that Kia was likely to be broken up and sold 
off, with its carmaking flagship company 
possibly going to Samsung Corp. 

“Kia’s problems potentially could do a 
lot of damage,” said Graham Couitn^. 
director of Asian economics at SBC -War- 
burg in Tokyo. (Bloomberg, Reuters, AP} 

■ EU and U.S. Assail Korea on Cars 


European and U.S. automakers joined 
forces to tty to persuade Seoul to roll back a 
“frugality campaign” that they said was 
blockuig their entry into the South Korean 
car market. Asia's largest outside Japan, 
Ageoce France-Presse reported. 

fafnillfe Blum, secretary of the European 
Automobile Manufacturers* Association, 
and Aiit^w Card of the American Auto- 
mobile Manufacturers' Association met witii 
Korean offidals but said they had made no 
progr^. Seoul insists that die frugally cam- 
paign is a dtizens* movement and has noth- 
ing to do with the govemmenL 


ngsS.W aii.’::.!-.., r'^-r rr-.'iiiQ 

-tXTL i.',-'. r.’’. 


Hanoi Official Urges State to Seek Private Capital 


Agence France-Presse 

HANOI — Finance Minister Nguyda Sing 
Hung has called for the creation of more joint- 
stdt^vCcinpanies and the privatization of 
stajt^owned conpanies to .try to ensure 
growth, a report said Wednesday. 

t>Q its frontpage, the official Vietnam News 
quoted Mr. Hung as saying, “It's time for the 
government to push for private investment” 
He add^ '*We must accelerate the for- 
mation of joint-stock companies with shares 
sold largely to the population.” 

Mr. Hung said his idea might meet with 
resistance at some levels of government, in- 


PEIPSI: New Fast-Food Concern Plans Expansion 


yhr a‘r.:» '■-'4* ‘ "*• 
yf.— A'.--'-/ 

f T:i i-itt -<r*. 


Continued from 11 


■ ~ ^ mid-1990s, its pattern 

was volatilfry, with resuhs 

tied almost con^letely to the 

>. i.:* cw " success of re newest 
..:f products. 

i}). Analysts predia that Mr. 

: • -k )! Novak will try to nra around 
:?■ 'li ^ Pizza Hut using methods that 
i'Sl.':' wodeed at KFC after he took 
■•'J h 0 ''®r there in 1994. At KFC, 
I he poked up die decor, in- 
; stituted intensive traimng 

fjr .-r.y programs to inipiove service, 

' pushed new products sudi as 
' • ; chidteD pot pies and directly 
- : tookonBos^Maiket,aunit 

i' of Boston Chicken lac., by 
selling mix-and-match buck- 
: ^ ete of Tender Roast chicken 

parts to consumers who did 
=T N not want to buy a whole or 
:.J> half of a chicken 
’''• * Mr. Novak has already in- 
stituted - a $50 million re- 

vanQnng tk Pizza Hut's 

menu, service and.ambiance. 
In addition, at he has 
I-;- f' % qudled a rebellion among 
L i7f 'f. longtime fiandiisees angemd 
-.-.y SrT- a. at enem adimant on dieir ter- 
. 4 ? litdry from new KPC outlets 
r and has adopted a generally 
benevolent attitu^. toward 
them, in contrast to Pq»iCo's 
old imperious waiys. He is , 
— ' — likely to do the same with 
franchisees fOTlricon’s other 
J 'j chains. 

“David Novak is a super 
; J: ^ ' '‘leader, and 1 made the 

i rj: ;3‘ ■ pofit last year diat I've ever 

;j: i) had,’’ said Pete Harman, an 

-.iz i:' owner of 265 Pizza Huts in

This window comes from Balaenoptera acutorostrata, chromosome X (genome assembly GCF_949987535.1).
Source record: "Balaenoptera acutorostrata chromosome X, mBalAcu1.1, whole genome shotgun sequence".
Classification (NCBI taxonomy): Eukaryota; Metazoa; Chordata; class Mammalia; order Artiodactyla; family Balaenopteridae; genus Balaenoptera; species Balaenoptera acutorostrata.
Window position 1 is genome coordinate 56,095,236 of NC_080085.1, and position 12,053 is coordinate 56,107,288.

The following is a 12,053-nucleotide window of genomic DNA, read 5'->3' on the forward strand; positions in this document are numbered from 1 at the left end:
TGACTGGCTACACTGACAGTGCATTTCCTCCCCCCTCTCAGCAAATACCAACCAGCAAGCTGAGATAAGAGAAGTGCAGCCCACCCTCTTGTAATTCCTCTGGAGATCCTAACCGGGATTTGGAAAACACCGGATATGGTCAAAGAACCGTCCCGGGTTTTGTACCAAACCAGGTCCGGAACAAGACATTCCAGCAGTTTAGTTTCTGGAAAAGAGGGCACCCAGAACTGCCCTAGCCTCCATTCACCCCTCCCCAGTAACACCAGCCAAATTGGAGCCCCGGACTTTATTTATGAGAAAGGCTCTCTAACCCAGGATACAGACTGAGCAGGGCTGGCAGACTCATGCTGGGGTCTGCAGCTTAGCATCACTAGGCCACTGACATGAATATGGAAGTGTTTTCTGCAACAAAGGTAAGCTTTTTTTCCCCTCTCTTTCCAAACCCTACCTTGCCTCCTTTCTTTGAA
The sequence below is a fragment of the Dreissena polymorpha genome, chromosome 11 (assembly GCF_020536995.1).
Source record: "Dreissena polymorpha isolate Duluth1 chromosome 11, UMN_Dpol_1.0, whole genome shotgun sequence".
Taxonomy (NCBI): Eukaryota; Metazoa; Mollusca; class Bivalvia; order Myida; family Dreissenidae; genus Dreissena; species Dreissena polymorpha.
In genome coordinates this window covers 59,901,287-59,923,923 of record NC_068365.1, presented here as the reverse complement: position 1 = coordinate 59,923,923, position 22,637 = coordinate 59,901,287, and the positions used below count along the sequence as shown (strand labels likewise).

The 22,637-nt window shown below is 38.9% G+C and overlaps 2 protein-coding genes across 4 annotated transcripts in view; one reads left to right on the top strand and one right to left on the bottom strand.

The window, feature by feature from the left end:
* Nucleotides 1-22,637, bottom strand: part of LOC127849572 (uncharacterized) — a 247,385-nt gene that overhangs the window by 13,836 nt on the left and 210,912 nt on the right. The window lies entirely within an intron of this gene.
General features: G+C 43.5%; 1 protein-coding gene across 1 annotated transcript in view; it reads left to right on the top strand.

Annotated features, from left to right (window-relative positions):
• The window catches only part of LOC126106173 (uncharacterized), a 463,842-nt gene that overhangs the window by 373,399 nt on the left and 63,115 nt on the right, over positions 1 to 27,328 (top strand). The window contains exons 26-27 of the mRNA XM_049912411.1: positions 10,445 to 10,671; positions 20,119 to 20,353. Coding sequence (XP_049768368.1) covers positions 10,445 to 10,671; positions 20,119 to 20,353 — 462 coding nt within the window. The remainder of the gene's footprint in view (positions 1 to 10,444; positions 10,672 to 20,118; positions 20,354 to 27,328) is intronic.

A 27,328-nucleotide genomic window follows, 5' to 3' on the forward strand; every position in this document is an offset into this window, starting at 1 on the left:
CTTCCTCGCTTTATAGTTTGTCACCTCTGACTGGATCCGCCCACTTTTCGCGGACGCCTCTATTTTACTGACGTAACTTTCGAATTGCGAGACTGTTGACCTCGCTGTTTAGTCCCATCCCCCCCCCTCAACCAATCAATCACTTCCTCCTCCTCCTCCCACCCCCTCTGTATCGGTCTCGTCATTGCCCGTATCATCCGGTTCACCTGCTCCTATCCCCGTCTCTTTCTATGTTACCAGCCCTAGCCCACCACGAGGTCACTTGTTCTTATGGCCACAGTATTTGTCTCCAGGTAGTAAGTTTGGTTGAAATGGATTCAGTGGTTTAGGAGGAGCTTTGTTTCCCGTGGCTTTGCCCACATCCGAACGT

four'Westezs 'states and a 


'.X-: 

ujr 

.‘W.5 

’Z?T. 

JJ,-- 

:k 

-’-a:?- 

sc-'S.-y’- 


_;;y 


’“.-r-V" 


Vienna 


.5:” r'-'r-r-;' 


‘P- Wellington 


re;r. 


alnt>ad, and Mr. Peaison said 
Tricon would use its large 
cash flow to expand overseas 
even more than PepsiCo did 
“Internationally, we are like 
Mc^nald’s back in 1980.” 
Mr. Novak said ”Our op- 
portunity is huge.” 

Mr. Pearson returns to the 
fast-food fray after more than 
a demde in less consumer- 
driven pursuits. After resign- 
ing fi^ PepsiCo in 1985, he 
lectured oo competitive 
strat^y and managemeot at 
Harvard Business School un- 
til his retirement last y^. In 
1 99 1 , he became a prindpal of 
the New Yack ravate invest- 
ment-banking Arm Clayton. 
Dubilier & Rice Inc. 

Mr. Novak is deferential 
toward his new boss, saying 
that he suggested Mr. Pearson 


during the search for a chair- 
mazt ”i have known him for 
10 years, and l’4e seen him in ' 
action,” Mr. Novak said 
“and I'm looking forwaid to > 
learning from hm” 

Mr. Pearson, at P^iCo’s , 
headquarters in Purchase, and 
Mr. Novak, to KTC's 
headquarters in Louisville, 
Kentucl^, talk two or three 
times a day on the phone. 
“When we both cooclu^ that 
David is ready to take over on 
his own.'dien I'll hand him the 
baton,” Mr. Pearson said 
But before be leaves, hfr. 
Peaison vows to prove die 
doubters wrong. The new 
.company, be says, represents 
“a great challenge, a chance 
to prove to the world dial this 
business is ev^ bit as good 
as we thought it was. ” 


ADVEBTISEMENT 


ADVERnSDMEIVr 






Zurich 




fonxier plaintiff in a now-re- 
solved fianch&ees’ lawsuit. 


aSS = _ t''- 

AirS'.'i"'’ ' a 

iv '■ - 

3aef '-Si.*, f 

f rJ-S 


1 

I? 

ITS* 




• .r 

-J- 


Mr. Harman jxedicted diat 
“drere win be a whole new 
attitude toward us in the new 
company.” • 

The thrust , of the emn- 
paiiy's strategy is targeted ex- 
panrion — and ficron the 
skei^ics wfaO 'Wray about a 
glut of fast-fpbd outlets. 

Tricon srillalso aim to grab 
more of the $62 . billion in 
sales in die intemational fast- 


I KAlfBU CORPORATION 

(CPRa) 

I TIv ■■mI— ihil a from 
JiIt 25. 1997 >1 Ku-Aaoditie N.Vn 

AiuteraiiB, divl epD. no. S? 
beeonmiiiiM ^ on "AmdaviO of the 
WBs Kineka Corpontiaa (Kancgah^ 
Chemiea] Indiutneo Co. Lt4). will be 
pnablewilli Dflc. 4^ per CDEL rm. 
IM chb 0 ^ vhh I&, ^70 per CD1L 
raw. LOOO per reewe S1JB.77, 

etpfi Yen SSO p. AJ a^ded^oo of 
Jnpneie Yen S2.S0 » DBn OSl 

per GDB«. IM ^ Yoi » D8( 
9J0 pv CuR icpr. Tm At. IRthoet an 
Affiibiit 20* Jsm«e t« “ }« “ 
DSf. 1.Z2 per 0)B rm. 100 aha. Yoi 
^ rofirUMjwCBR le^JWO 

ibOa TQ& i)R 

AAcr3a09J997 Ae dhidend v91 oolr.lf 
nd nndcr deAwiwin ofZfl* Jap-to-V^ 
DOl 4^ DBa MjU Kn. IN ari 

maeeeedMee vitfa Die JapaacK tax 

‘ ^iiHCT mDAM nEPOStTABY